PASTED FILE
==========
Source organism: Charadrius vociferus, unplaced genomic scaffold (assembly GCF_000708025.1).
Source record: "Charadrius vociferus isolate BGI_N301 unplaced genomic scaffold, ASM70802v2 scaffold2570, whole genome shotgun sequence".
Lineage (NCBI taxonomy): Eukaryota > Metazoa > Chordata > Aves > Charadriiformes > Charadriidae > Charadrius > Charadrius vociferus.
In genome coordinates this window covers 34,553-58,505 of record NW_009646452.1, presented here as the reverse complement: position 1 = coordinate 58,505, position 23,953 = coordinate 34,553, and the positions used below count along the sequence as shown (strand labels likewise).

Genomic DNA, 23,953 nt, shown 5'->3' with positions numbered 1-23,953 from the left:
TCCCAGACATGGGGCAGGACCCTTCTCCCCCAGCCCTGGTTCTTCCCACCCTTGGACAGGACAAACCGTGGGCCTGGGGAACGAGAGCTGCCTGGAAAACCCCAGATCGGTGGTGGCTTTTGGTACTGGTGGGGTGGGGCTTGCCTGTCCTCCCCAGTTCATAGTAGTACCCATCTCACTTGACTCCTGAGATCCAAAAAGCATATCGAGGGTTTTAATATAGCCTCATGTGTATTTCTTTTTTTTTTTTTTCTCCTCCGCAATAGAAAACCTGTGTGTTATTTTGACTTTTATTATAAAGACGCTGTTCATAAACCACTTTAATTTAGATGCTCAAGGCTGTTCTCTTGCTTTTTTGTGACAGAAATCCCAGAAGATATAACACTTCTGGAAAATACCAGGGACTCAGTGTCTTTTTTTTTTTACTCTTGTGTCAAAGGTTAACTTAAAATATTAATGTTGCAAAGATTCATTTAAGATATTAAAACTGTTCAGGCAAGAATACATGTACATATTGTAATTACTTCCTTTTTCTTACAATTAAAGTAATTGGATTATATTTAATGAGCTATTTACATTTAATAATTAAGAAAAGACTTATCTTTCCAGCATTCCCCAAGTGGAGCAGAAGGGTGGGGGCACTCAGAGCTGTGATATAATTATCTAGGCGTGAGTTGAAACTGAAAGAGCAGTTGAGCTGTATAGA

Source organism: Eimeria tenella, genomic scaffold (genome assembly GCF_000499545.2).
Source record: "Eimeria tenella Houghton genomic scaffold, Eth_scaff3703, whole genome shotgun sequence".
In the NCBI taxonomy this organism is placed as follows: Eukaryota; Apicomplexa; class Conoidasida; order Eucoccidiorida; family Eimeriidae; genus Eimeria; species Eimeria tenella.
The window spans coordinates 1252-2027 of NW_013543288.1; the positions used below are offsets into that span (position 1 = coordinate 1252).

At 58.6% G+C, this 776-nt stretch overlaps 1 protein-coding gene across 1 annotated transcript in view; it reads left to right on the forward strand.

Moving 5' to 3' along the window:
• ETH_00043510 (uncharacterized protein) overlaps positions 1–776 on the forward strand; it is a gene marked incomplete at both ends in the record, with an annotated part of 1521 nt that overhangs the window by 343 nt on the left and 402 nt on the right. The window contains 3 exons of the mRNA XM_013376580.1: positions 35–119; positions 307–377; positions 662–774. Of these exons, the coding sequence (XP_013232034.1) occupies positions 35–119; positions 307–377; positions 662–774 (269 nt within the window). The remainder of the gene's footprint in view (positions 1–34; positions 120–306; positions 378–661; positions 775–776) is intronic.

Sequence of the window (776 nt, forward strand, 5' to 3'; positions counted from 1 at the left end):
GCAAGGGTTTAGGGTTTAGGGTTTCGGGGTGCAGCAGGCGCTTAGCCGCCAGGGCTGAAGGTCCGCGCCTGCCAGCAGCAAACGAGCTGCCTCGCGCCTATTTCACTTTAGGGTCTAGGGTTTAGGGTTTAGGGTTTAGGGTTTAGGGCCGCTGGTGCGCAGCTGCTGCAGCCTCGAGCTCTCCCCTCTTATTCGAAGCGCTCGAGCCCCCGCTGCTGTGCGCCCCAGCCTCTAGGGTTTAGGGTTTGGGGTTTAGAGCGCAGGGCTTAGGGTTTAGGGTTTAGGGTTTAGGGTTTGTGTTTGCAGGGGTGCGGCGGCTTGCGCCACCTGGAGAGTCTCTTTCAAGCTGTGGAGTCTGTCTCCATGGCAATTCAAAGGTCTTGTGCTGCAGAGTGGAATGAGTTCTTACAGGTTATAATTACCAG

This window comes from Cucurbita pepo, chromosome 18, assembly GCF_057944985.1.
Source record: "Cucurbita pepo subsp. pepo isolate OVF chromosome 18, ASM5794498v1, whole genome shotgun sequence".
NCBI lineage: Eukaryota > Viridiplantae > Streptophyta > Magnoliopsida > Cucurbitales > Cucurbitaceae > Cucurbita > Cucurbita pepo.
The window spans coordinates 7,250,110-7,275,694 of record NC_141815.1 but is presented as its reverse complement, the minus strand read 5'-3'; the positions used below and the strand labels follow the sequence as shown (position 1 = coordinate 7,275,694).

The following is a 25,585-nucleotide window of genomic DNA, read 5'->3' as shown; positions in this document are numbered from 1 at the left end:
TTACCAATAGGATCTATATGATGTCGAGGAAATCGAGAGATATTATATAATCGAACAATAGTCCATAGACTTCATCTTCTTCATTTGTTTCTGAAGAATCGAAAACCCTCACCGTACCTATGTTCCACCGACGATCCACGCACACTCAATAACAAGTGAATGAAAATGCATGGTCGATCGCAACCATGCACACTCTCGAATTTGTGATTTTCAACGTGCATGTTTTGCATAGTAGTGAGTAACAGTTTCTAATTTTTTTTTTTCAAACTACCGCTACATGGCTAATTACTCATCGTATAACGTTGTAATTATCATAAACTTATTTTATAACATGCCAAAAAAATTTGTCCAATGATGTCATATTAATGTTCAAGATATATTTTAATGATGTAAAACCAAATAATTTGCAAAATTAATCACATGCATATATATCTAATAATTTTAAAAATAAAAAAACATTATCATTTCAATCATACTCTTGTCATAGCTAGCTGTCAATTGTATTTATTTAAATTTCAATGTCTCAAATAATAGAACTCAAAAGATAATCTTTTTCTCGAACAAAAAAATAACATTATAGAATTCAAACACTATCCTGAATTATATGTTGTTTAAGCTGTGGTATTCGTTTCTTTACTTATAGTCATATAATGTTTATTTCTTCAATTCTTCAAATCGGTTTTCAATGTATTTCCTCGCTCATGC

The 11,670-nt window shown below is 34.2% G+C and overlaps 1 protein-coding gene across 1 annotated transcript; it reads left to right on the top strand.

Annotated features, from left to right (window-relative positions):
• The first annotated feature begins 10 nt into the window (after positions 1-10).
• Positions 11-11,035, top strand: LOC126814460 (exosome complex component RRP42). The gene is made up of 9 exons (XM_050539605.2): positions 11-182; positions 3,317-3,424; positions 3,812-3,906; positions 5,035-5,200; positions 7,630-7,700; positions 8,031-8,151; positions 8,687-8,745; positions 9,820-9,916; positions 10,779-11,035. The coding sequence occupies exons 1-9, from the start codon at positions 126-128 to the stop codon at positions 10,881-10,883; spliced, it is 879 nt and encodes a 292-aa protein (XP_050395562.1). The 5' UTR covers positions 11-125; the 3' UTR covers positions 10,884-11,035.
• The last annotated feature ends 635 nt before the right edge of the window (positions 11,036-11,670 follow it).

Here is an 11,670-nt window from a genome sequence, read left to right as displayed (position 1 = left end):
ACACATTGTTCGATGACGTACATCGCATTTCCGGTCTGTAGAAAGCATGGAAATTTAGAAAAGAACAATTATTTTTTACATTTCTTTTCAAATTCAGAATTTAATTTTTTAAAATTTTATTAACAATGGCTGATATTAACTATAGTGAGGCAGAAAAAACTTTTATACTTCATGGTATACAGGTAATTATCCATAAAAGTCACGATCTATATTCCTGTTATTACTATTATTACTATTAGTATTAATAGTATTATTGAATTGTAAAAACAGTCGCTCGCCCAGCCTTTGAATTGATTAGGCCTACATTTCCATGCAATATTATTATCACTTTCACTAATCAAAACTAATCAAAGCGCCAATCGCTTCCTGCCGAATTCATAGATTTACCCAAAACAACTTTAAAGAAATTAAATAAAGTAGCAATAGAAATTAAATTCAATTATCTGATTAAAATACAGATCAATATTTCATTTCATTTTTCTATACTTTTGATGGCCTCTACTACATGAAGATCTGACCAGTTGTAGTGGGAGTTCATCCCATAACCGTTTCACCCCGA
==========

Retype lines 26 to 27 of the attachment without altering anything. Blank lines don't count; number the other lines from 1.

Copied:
• The last annotated feature ends 635 nt before the right edge of the window (positions 11,036-11,670 follow it).

Here is an 11,670-nt window from a genome sequence, read left to right as displayed (position 1 = left end):